Okay, everyone pretend to be surprised.
It seems that at a safety event in Sweden, carmaker Volvo revealed that it would be launching its zero-emissions variant of the popular XC40 compact SUV by year-end. This would put the XC40, the smallest Volvo currently available, ahead of its stablemates in terms of jumping onto the EV bandwagon, despite both the CMA platform (on which the XC40 is built) and SPA platform (which underpins all the other Volvos) being designed with battery-electric powertrains in mind.
As Volvo moves to electrify its entire lineup, and boost its EV sales to account for half its global sales by 2025, the electrification of the XC40 is nothing more than a sensible move. Furthermore, while the majority of the Volvo range appeals to the sensible and mature, the XC40’s funky design and imaginative innovations means that its target audience is far younger, and also more likely to make the switch to zero-emissions.
The Volvo XC40 will be the first battery-electric model from the marque (that’s available to buy at least), though the crown of being the first BEV of the Volvo Group goes to the Polestar 2, which was revealed last month at the Geneva motor show. Both cars, which share the same Compact Modular Architecture (CMA) under the skin, are expected to hit the road in 2020, according to Automotive News Europe.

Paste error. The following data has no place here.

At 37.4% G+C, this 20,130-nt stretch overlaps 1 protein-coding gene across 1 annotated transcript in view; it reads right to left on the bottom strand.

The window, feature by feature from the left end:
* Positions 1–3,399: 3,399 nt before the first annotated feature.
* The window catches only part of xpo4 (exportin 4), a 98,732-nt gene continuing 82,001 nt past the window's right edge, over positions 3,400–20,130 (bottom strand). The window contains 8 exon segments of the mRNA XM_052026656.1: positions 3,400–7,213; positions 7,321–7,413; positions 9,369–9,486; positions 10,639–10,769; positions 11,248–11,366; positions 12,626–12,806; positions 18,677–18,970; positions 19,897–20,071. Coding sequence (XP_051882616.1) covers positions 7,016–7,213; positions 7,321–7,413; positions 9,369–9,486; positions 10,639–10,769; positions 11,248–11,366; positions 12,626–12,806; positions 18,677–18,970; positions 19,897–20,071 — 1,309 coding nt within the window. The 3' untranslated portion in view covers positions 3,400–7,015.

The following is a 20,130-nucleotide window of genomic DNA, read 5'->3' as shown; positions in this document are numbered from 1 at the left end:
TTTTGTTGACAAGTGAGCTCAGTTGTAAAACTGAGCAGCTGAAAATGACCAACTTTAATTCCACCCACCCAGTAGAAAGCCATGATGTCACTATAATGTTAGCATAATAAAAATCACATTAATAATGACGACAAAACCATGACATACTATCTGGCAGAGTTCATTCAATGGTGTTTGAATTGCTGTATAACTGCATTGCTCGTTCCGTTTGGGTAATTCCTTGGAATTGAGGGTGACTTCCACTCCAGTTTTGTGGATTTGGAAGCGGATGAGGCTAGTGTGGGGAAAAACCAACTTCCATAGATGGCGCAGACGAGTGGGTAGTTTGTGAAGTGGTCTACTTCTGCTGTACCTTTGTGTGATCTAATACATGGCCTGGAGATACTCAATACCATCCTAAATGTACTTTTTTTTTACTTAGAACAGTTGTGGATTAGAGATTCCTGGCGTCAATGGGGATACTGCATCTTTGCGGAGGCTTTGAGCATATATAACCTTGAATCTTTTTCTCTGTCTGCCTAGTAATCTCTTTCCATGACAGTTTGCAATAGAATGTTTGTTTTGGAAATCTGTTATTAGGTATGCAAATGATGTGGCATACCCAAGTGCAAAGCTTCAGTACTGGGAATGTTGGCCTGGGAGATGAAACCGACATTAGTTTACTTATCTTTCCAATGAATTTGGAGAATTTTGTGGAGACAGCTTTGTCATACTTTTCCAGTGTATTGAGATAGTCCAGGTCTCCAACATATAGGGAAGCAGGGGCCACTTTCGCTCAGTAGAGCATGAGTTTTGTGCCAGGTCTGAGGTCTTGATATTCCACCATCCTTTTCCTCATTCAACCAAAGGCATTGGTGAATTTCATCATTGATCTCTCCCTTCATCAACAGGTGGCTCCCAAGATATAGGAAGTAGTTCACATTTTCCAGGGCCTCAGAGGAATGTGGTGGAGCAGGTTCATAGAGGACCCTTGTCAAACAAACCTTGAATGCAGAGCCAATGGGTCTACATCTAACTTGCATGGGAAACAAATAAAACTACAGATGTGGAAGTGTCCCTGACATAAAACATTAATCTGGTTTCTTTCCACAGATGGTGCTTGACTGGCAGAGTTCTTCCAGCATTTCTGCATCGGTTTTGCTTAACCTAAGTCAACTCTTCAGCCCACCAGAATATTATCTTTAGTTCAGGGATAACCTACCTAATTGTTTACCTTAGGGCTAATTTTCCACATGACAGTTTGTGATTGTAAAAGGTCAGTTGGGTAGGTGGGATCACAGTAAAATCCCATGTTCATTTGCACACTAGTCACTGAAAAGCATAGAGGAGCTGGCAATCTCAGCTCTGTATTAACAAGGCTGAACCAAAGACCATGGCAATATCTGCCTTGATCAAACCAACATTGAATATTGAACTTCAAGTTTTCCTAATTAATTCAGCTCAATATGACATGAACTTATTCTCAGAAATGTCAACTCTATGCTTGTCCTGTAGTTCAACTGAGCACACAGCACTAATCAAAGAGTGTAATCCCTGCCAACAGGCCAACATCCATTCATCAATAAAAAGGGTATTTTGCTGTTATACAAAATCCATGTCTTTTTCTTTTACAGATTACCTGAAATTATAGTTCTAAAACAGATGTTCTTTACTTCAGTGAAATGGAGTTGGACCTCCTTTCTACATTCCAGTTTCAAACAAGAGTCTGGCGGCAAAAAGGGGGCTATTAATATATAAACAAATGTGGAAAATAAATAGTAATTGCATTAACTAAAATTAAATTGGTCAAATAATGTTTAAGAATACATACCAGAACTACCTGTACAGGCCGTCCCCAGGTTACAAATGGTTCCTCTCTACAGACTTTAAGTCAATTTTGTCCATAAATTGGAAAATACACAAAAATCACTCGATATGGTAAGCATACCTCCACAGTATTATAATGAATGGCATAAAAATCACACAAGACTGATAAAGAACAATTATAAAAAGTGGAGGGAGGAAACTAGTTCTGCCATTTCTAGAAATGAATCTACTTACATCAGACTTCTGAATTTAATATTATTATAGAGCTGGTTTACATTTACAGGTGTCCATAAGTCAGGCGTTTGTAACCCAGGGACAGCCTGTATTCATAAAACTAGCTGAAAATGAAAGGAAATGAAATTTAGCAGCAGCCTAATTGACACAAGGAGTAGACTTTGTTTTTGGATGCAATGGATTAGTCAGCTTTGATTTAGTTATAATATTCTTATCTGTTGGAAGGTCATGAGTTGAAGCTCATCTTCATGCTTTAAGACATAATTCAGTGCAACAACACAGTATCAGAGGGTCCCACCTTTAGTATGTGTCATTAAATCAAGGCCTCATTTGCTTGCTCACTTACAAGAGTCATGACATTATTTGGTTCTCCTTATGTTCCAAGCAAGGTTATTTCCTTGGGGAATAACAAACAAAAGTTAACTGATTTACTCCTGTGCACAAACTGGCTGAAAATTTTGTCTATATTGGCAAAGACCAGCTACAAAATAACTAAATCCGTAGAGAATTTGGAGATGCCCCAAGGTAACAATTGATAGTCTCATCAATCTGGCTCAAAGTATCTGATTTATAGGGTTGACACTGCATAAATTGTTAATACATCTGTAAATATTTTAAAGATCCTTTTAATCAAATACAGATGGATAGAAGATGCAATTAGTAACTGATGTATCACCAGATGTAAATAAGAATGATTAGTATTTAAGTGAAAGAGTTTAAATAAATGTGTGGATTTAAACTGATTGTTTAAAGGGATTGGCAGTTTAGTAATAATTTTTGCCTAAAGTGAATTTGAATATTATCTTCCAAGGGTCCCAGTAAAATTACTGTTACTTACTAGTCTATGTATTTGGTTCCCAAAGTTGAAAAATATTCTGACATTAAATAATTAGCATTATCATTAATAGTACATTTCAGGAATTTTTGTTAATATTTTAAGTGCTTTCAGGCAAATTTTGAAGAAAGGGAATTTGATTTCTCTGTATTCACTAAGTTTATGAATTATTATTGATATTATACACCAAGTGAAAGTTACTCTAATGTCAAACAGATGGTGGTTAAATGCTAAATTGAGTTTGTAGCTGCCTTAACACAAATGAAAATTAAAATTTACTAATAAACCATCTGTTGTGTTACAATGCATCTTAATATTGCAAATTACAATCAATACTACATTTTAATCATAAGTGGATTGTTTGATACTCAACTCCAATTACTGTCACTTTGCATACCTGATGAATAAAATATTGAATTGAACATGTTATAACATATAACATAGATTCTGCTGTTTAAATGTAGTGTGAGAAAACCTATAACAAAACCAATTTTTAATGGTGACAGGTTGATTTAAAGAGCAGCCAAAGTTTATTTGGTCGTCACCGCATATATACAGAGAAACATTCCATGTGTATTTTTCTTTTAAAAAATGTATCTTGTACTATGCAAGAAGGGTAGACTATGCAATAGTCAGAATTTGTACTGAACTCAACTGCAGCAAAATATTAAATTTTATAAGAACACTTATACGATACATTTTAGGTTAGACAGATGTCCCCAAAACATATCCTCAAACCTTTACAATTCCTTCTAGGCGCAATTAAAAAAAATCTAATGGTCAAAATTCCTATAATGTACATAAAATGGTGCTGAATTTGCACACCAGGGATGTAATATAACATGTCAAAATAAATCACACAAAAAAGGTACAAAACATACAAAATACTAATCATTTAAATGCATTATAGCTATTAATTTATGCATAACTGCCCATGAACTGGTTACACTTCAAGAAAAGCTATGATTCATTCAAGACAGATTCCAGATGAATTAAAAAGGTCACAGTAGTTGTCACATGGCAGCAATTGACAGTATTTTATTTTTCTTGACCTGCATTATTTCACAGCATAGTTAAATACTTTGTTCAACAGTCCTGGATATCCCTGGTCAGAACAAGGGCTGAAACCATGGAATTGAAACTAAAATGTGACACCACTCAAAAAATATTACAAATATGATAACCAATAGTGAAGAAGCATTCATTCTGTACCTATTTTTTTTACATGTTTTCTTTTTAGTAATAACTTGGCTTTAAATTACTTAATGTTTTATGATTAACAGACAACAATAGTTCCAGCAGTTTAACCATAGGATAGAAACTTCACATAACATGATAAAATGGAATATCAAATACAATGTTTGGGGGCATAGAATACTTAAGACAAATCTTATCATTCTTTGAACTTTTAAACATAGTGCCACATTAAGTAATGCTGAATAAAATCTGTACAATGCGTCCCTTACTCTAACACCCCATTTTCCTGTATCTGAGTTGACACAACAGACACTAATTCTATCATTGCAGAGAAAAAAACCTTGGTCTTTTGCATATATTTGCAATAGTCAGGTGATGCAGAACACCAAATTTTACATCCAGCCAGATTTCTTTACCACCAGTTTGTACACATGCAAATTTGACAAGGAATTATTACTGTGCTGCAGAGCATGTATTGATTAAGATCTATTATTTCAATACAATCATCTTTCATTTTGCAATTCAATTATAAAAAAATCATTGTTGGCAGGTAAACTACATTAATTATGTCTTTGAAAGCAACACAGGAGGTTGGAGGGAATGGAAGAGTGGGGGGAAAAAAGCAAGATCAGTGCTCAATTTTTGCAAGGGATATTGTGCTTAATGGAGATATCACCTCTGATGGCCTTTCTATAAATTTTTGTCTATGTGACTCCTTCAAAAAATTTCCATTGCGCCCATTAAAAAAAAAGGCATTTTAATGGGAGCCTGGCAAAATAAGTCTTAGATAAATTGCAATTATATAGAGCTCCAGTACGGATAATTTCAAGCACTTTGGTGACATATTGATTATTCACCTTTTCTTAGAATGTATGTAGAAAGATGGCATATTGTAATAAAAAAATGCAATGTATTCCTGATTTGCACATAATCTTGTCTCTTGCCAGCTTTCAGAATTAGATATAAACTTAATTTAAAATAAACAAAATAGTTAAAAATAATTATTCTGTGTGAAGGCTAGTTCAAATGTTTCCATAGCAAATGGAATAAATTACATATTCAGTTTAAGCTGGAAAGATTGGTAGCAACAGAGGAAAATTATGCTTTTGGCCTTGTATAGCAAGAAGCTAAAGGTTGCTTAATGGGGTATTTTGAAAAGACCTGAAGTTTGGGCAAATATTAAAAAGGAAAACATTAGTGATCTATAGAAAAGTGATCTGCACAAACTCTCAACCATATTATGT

CMA’s position as the EV spearhead will likely mean that models by sister-brand Lynk & Co (which uses CMA on its 01, 02, and 03 models) will welcome all-electric variants of its lineup in the coming months. Lynk & Co is an important brand for overlord-company Geely and Volvo Cars, given that the nascent marque managed to clock in excess of 120,000 sales last year in China alone. If EV gets chucked towards Lynk & Co, greater economies can be enjoyed across the Volvo Group thanks to the added volume.
On the subject of Geely and electric vehicles, the company inked a deal with Daimler last week to take up some 50% of loss-making concern smart, with the intent of relaunching the marque in China as a premium microcar brand with a full-electric lineup. Given that China is presently the world’s largest EV market with an unending appetite for urban-friendly machines, it’s possible that smart could take on some of Volvo’s EV technology at a later date.